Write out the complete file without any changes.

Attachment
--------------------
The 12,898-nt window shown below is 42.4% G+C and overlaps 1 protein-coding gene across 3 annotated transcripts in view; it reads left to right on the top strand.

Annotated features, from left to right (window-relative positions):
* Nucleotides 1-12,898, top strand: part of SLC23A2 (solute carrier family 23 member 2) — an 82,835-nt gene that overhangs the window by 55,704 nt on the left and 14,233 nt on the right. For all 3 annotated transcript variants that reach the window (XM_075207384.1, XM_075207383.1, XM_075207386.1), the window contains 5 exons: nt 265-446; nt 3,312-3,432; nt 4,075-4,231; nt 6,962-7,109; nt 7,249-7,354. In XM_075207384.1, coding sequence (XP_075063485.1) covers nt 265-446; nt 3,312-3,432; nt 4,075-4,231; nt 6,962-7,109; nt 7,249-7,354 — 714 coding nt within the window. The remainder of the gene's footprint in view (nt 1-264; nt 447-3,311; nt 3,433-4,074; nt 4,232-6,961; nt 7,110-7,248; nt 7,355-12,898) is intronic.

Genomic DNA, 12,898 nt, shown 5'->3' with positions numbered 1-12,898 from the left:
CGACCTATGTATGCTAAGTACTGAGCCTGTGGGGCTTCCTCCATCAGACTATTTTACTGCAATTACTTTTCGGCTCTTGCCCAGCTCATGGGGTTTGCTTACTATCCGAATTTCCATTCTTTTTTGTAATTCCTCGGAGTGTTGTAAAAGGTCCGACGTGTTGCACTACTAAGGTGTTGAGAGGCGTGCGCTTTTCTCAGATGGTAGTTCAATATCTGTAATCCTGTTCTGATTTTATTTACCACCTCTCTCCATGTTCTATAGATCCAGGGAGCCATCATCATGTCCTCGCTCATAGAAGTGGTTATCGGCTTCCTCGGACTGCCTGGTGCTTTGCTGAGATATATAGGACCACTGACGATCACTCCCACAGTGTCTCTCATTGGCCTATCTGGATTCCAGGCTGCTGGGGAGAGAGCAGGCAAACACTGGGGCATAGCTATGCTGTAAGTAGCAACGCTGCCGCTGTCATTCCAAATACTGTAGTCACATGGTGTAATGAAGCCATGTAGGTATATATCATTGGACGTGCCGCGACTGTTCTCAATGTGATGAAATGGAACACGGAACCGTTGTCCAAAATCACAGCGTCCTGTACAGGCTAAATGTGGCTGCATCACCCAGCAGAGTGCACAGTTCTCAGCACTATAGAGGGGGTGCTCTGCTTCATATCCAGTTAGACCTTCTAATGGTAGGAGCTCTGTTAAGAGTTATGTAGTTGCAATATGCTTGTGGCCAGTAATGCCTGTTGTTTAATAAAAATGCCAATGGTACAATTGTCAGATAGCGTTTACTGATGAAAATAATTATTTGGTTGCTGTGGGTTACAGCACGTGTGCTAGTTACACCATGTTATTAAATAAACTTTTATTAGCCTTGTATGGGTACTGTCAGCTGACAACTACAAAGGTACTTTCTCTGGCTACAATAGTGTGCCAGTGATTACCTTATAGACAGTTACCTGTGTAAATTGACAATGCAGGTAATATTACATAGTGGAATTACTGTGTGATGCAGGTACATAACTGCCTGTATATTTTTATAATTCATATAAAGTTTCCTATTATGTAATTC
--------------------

The 12,898-nt window shown below is 42.4% G+C and overlaps 1 protein-coding gene across 3 annotated transcripts in view; it reads left to right on the top strand.

Annotated features, from left to right (window-relative positions):
* Nucleotides 1-12,898, top strand: part of SLC23A2 (solute carrier family 23 member 2) — an 82,835-nt gene that overhangs the window by 55,704 nt on the left and 14,233 nt on the right. For all 3 annotated transcript variants that reach the window (XM_075207384.1, XM_075207383.1, XM_075207386.1), the window contains 5 exons: nt 265-446; nt 3,312-3,432; nt 4,075-4,231; nt 6,962-7,109; nt 7,249-7,354. In XM_075207384.1, coding sequence (XP_075063485.1) covers nt 265-446; nt 3,312-3,432; nt 4,075-4,231; nt 6,962-7,109; nt 7,249-7,354 — 714 coding nt within the window. The remainder of the gene's footprint in view (nt 1-264; nt 447-3,311; nt 3,433-4,074; nt 4,232-6,961; nt 7,110-7,248; nt 7,355-12,898) is intronic.

Genomic DNA, 12,898 nt, shown 5'->3' with positions numbered 1-12,898 from the left:
CGACCTATGTATGCTAAGTACTGAGCCTGTGGGGCTTCCTCCATCAGACTATTTTACTGCAATTACTTTTCGGCTCTTGCCCAGCTCATGGGGTTTGCTTACTATCCGAATTTCCATTCTTTTTTGTAATTCCTCGGAGTGTTGTAAAAGGTCCGACGTGTTGCACTACTAAGGTGTTGAGAGGCGTGCGCTTTTCTCAGATGGTAGTTCAATATCTGTAATCCTGTTCTGATTTTATTTACCACCTCTCTCCATGTTCTATAGATCCAGGGAGCCATCATCATGTCCTCGCTCATAGAAGTGGTTATCGGCTTCCTCGGACTGCCTGGTGCTTTGCTGAGATATATAGGACCACTGACGATCACTCCCACAGTGTCTCTCATTGGCCTATCTGGATTCCAGGCTGCTGGGGAGAGAGCAGGCAAACACTGGGGCATAGCTATGCTGTAAGTAGCAACGCTGCCGCTGTCATTCCAAATACTGTAGTCACATGGTGTAATGAAGCCATGTAGGTATATATCATTGGACGTGCCGCGACTGTTCTCAATGTGATGAAATGGAACACGGAACCGTTGTCCAAAATCACAGCGTCCTGTACAGGCTAAATGTGGCTGCATCACCCAGCAGAGTGCACAGTTCTCAGCACTATAGAGGGGGTGCTCTGCTTCATATCCAGTTAGACCTTCTAATGGTAGGAGCTCTGTTAAGAGTTATGTAGTTGCAATATGCTTGTGGCCAGTAATGCCTGTTGTTTAATAAAAATGCCAATGGTACAATTGTCAGATAGCGTTTACTGATGAAAATAATTATTTGGTTGCTGTGGGTTACAGCACGTGTGCTAGTTACACCATGTTATTAAATAAACTTTTATTAGCCTTGTATGGGTACTGTCAGCTGACAACTACAAAGGTACTTTCTCTGGCTACAATAGTGTGCCAGTGATTACCTTATAGACAGTTACCTGTGTAAATTGACAATGCAGGTAATATTACATAGTGGAATTACTGTGTGATGCAGGTACATAACTGCCTGTATATTTTTATAATTCATATAAAGTTTCCTATTATGTAATTC